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Christian Alfonso Rodríguez Telumbre

…with open arms we are waiting for you, little brother, because the only crime you committed was to be a student and to want to better yourself, to be someone in life. But these heartless people took you. They snatched away these hopes of being someone in life. You are like a little bird that flies and flies, but along the way they trapped you and cut your wings when you were just learning to fly. But we know and we trust in God that you will come back to us, to your three sisters and to all the family, to be able to realize your dreams.

- The family of Christian Alfonso Rodríguez Telumbre 

Christian Alfonso Rodríguez Telumbre is the only son of Clemente Rodriguez and Luz Maria Telumbre of the Santiago neighborhood, in Tixtla. When he wasn’t helping his mother and grandmother Cristi make tortillas to sell at the market, he would move furniture out of the way in order to dance with his sisters Carmen, Fabiola, and Maribel. His favorites were traditional songs like “El Zopilote (The Buzzard)” or “La iguana.” Christian is a talented dancer and joined the Folkloric Dance Club of Tixtla, paying for the lessons himself. Here he mastered the repertoire of ten regional dances and enjoyed performing on Sundays in the Tixtla center square. He dreams of performing Tierra Caliente, and Sinaloa in the Palacio de  Bellas Artes in Mexico City. In the room where Christian rehearsed regional dance are his white ankle boots, with which he used to perform. His teacher keeps them for when he returns.

The family has a small plot of land and Christian planted what he could; taking care of the lemon trees, limes and guavas, the chickens and pigs. He is dedicated to taking care of the land and animals. Christian’s dream is to study Agronomy, and he hoped to attend the Autonomous University of the State of Guerrero, in Iguala. Since his older sister was in a paid college, the family resources were not enough to also send Christian, so he decided to become a teacher, then work and save for the additional education.

The last time Luz María Telumbre saw her son was September 25, 2014. He had asked permission from the school to visit his family and arrived home early in the morning. His mother prepared chocolate atole for him and they had lunch together. Luz María could see a change in her son from his experience at Ayotzinapa: he valued things more, talked about companionship, and helped with the housework. Christian said that since he had already made it through the difficult testing period in the Normal that he would stay there to study. He sounded happy. Clemente and Luz Maria brought Christian back to Ayotzinapa that evening. The family is waiting for their beloved son to return.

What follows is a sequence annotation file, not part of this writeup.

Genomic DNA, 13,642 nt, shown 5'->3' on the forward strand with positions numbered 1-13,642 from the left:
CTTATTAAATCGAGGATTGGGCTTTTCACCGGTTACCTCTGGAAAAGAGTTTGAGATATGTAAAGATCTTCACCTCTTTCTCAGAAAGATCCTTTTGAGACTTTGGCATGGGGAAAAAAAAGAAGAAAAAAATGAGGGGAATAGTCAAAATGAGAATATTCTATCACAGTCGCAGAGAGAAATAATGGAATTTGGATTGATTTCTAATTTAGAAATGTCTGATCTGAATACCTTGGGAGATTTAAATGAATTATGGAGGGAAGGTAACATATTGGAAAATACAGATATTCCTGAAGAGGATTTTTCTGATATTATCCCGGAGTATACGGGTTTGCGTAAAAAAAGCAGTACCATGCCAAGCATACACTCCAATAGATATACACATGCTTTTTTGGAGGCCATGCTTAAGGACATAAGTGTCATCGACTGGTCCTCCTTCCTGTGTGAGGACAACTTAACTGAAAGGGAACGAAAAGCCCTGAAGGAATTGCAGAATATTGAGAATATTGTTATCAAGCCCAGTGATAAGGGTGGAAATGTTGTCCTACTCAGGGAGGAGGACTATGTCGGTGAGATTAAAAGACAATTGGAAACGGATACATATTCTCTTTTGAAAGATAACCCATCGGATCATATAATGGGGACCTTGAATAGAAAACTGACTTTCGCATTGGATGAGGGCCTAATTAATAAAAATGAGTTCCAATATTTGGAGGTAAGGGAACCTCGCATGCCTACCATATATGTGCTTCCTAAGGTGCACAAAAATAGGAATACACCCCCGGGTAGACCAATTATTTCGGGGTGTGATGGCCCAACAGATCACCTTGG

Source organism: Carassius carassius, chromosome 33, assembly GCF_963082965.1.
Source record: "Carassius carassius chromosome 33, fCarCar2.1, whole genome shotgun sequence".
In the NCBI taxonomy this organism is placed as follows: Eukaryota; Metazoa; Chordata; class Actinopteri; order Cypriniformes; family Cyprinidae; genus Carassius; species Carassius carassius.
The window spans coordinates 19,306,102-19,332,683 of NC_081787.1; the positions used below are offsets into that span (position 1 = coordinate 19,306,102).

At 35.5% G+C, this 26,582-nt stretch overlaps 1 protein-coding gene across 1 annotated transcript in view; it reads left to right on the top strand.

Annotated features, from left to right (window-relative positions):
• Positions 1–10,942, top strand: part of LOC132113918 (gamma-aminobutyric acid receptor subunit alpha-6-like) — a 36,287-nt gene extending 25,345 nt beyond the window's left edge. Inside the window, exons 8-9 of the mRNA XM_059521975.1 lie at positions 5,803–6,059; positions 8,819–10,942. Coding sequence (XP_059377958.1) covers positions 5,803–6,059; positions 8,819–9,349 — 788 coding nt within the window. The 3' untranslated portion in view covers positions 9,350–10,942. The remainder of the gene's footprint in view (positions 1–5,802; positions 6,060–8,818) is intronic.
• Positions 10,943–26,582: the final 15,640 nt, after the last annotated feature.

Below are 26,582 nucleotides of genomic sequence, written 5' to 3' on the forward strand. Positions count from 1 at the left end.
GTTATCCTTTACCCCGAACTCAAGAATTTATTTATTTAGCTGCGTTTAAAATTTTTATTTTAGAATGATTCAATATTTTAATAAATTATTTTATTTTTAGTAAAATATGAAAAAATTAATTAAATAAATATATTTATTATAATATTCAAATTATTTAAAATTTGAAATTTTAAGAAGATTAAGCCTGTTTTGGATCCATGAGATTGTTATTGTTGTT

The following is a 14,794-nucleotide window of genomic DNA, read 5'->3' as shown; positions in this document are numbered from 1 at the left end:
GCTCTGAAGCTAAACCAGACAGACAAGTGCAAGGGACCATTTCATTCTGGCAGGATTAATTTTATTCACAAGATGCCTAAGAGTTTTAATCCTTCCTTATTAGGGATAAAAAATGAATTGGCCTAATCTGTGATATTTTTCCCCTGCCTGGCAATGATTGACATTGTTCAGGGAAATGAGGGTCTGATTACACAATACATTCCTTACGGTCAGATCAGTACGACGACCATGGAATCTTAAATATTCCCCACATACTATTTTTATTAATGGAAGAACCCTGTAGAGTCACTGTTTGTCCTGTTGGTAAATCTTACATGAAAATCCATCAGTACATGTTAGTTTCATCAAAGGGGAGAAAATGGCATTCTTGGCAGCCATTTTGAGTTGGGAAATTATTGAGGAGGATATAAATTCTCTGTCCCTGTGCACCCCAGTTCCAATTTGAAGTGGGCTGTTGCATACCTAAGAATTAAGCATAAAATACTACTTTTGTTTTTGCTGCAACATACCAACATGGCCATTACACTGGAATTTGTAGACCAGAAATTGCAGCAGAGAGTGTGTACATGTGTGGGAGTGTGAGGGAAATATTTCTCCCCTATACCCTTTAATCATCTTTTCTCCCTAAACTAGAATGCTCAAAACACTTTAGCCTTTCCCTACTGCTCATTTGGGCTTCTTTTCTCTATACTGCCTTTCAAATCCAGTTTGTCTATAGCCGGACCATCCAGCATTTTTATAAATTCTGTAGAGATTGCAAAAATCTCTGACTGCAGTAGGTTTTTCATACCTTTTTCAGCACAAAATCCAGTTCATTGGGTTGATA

On July 7, 2020, nearly six years after the 43 students were forcibly disappeared, a new forensic science study identified a foot-bone fragment belonging to Christian Alfonso Rodríguez Telumbre.

Omar Gómez Trejo, head of the special unit of the attorney general’s office charged with reinvestigating the case, announced that the fragment found in a ravine in November 2019 was subjected to DNA analysis this year at the University of Innsbruck in Austria. 

Their conclusion was analyzed by the Argentinian Forensic Anthropology Team, who confirmed the report from Innsbruck.

The identification of Christian confirms that the historical truth was a fabrication that violated the right to the truth. The families of the 43 and the thousands of families with missing persons have the right to the truth. Christian's identification shows the relevance of promoting extraordinary forensic identification mechanisms, with international accompaniment.

Christian's family will not give up on their son and continue their search, until they find him.

Christian Alfonso Rodríguez Telumbre
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